A spotted deer shies away from my camera at Silvassa's Deer Park

A spotted deer shies away from my camera at Silvassa’s Deer Park

As our jeep moved further inside the forest, we were met with a herd of female sambars. These deer are nocturnal, but I guess the constant flurry of tourist activity has changed their sleep cycle. Does this mean we should stop commercializing forest safaris? I always find myself torn between the feeling of protecting wildlife and letting them be and that of knowing more about them and getting a closer look at their lives.

This sambar is perfectly camouflaged in her earthy dwelling

This sambar is perfectly camouflaged in her earthy dwelling

The jeep sputtered to a halt in front of a newly built viewpoint at the top of a hill. I jumped off the dusty seat and swung my DSLR over my head. When I reached the edge of the man-made escarpment, the sight left me breathless. I could see cows grazing merrily on the lush meadows and a narrow tributary crisscrossing across the fields. The greens gave way to yellow fields with a handful of trees breaking the pattern. Further ahead, I saw the Dudhni Lake and the dense woods beyond. Countryside is certainly beautiful!

Dadra and Nagar Haveli from the viewpoint inside the Deer Park

Dadra and Nagar Haveli from the viewpoint inside the Deer Park

If I ever have to choose between land and water, I might just pick water. That’s the kind of water-baby I am! The moment I glimpsed at the Dudhni Lake, I knew I wanted to swim in it. Well, swimming is not permitted, but that didn’t stop me from taking a shikara-ride across the lake! Shikaras are small boats with a fourposter roof. My oarsman was kind enough to let me try my hand at rowing. 🙂 And believe you me, rowing is wonderful (not only for your spirit but also for your arms 😉 )!

My shikara floats on the Daman Ganga River

My shikara floats on the Dudhni Lake

You can go as far as the Madhuban Dam or just enjoy the plains covered by boscage. The lake has small fishes, but the water isn’t clear enough for you to spot too many of them. After a while, I realized I was falling asleep on the mat with the cushions supporting my head. So, I decided to head back to the bank and go on to my next destination.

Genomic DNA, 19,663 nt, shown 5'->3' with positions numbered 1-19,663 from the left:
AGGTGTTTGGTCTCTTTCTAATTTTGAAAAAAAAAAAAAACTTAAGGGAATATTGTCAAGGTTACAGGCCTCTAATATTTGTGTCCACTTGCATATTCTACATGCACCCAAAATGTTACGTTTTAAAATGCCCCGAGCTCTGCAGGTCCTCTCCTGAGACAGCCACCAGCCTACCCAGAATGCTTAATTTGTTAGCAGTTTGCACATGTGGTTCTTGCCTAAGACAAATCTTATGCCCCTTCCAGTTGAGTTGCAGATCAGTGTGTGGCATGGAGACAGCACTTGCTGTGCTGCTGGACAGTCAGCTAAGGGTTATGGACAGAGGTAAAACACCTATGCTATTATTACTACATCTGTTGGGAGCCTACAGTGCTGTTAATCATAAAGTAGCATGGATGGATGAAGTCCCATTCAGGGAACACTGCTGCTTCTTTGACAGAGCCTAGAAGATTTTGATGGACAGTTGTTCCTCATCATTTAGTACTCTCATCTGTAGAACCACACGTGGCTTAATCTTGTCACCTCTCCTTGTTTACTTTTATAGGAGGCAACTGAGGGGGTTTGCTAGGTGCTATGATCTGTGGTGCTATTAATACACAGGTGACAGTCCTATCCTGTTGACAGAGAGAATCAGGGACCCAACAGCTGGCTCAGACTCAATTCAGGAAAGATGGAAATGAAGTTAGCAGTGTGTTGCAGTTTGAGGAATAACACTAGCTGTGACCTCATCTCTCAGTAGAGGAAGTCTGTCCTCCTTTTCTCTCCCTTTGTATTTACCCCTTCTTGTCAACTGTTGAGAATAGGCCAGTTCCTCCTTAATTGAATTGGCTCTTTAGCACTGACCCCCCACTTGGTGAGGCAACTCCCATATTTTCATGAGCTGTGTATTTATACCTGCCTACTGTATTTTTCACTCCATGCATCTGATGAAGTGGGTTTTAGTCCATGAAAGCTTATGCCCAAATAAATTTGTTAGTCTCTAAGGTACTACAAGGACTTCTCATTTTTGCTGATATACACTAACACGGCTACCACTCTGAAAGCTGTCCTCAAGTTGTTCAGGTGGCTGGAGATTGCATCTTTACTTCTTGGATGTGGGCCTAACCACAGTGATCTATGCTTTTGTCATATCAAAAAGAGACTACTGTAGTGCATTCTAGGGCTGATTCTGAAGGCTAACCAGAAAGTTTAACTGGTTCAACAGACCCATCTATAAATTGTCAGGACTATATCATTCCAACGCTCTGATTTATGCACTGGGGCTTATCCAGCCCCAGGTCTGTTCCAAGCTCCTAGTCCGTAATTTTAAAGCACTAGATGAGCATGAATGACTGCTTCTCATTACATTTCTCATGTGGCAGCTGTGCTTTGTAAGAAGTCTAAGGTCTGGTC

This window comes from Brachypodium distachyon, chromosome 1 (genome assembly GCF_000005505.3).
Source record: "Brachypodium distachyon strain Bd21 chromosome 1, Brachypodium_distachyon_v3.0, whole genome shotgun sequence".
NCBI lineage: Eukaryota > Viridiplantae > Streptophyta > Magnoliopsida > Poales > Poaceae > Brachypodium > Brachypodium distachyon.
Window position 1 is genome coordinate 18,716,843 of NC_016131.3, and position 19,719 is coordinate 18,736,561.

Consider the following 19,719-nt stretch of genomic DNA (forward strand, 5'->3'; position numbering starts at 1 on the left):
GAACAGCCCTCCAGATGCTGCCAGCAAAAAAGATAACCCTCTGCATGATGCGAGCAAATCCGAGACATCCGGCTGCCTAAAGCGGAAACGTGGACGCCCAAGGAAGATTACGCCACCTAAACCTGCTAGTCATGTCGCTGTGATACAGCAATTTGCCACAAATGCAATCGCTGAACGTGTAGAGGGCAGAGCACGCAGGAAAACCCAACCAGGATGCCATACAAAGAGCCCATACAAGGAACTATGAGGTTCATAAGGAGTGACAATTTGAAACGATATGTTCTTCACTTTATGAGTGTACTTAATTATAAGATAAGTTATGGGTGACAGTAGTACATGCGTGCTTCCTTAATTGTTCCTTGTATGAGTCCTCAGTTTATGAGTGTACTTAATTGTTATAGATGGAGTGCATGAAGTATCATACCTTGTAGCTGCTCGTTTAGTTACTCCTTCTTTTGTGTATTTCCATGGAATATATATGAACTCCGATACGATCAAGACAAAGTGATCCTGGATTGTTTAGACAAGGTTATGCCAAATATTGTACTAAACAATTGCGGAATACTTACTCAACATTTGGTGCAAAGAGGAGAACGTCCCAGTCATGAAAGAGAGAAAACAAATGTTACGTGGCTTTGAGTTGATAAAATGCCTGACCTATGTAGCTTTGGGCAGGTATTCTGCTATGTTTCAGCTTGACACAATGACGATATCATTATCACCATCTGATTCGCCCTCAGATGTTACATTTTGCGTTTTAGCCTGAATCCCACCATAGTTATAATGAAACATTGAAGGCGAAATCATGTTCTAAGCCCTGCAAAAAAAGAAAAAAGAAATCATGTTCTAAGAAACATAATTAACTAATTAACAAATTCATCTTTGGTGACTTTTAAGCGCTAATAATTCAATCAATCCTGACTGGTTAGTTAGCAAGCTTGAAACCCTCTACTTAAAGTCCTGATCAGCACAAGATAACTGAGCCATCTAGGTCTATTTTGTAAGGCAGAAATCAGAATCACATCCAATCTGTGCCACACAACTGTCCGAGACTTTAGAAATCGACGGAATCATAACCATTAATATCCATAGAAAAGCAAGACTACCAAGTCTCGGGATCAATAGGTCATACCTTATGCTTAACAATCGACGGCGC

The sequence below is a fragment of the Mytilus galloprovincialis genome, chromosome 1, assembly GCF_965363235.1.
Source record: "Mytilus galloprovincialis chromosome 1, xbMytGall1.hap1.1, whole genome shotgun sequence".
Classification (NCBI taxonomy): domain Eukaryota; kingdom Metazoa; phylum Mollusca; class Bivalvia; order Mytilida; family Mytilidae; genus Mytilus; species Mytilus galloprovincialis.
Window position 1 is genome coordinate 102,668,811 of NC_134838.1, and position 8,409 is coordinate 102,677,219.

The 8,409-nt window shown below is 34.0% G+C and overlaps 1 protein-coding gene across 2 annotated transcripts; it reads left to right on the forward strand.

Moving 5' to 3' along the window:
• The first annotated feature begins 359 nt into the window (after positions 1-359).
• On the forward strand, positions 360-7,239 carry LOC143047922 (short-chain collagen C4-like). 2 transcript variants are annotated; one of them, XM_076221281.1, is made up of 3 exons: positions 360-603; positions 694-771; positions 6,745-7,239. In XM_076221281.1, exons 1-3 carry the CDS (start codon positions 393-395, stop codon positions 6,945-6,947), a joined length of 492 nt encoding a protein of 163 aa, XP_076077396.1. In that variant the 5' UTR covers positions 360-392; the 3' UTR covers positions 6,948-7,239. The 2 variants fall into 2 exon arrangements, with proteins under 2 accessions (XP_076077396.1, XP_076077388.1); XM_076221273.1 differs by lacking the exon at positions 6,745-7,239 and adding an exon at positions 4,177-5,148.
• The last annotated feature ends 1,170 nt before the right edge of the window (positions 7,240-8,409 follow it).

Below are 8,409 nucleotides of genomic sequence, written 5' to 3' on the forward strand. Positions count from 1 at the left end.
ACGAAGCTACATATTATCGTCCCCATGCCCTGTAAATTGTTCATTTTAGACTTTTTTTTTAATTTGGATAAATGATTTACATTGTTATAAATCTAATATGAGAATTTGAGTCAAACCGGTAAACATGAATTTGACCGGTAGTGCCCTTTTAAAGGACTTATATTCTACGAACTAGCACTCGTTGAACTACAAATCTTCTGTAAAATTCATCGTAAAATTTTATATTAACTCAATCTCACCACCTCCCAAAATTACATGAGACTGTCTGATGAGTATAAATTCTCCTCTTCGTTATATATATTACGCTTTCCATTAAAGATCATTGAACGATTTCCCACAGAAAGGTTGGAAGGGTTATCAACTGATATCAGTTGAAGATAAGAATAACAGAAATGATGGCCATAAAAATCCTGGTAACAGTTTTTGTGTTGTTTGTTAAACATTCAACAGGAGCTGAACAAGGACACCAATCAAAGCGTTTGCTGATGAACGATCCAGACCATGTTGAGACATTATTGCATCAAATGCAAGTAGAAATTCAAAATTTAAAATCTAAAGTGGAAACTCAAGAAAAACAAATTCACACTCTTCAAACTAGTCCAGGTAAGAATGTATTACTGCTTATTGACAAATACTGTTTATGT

The land looks inviting from the water

The land looks inviting from the water

My driver took me to the Vanganga Garden in the evening, and I was ecstatic at the sight of more water and plants. The landscape of Silvassa confuses me. There are hills, forests, lakes and even barren lands and sandy stretches with palm trees sprouting up every few steps apart. The Vanganga Garden is spread over several acres and has bridges to help you get from one landmass to another. It is a nice place for a morning jog or an evening stroll with little children.

The breeze was soothing in the Vanganga Lake Garden

The Vanganga Lake Garden – a picture of calmness

Vanganga Lake is livelier than Dudhni, with rafts of ducks paddling about in the tranquil waters. If you look closely, you will spot turtles peeking out of the water from time to time.

A paddle of ducks wade across the Vanganga Lake

A paddle of ducks wade across the Vanganga Lake

I had seen most of the union territory before sundown, but one place remained – the Tribal Museum. Entry to the museum is free and you will be asked to leave your shoes outside before you enter. I was unaware of the rich heritage of Nagar Haveli prior to my visit. The museum told me stories of the Dhodias, Kathodis and Warlis. This union territory is home to several tribes and a majority of its population is tribal. The museum is ill maintained but it still stores pictures, murals, paintings, weapons and utensils belonging to many tribal communities.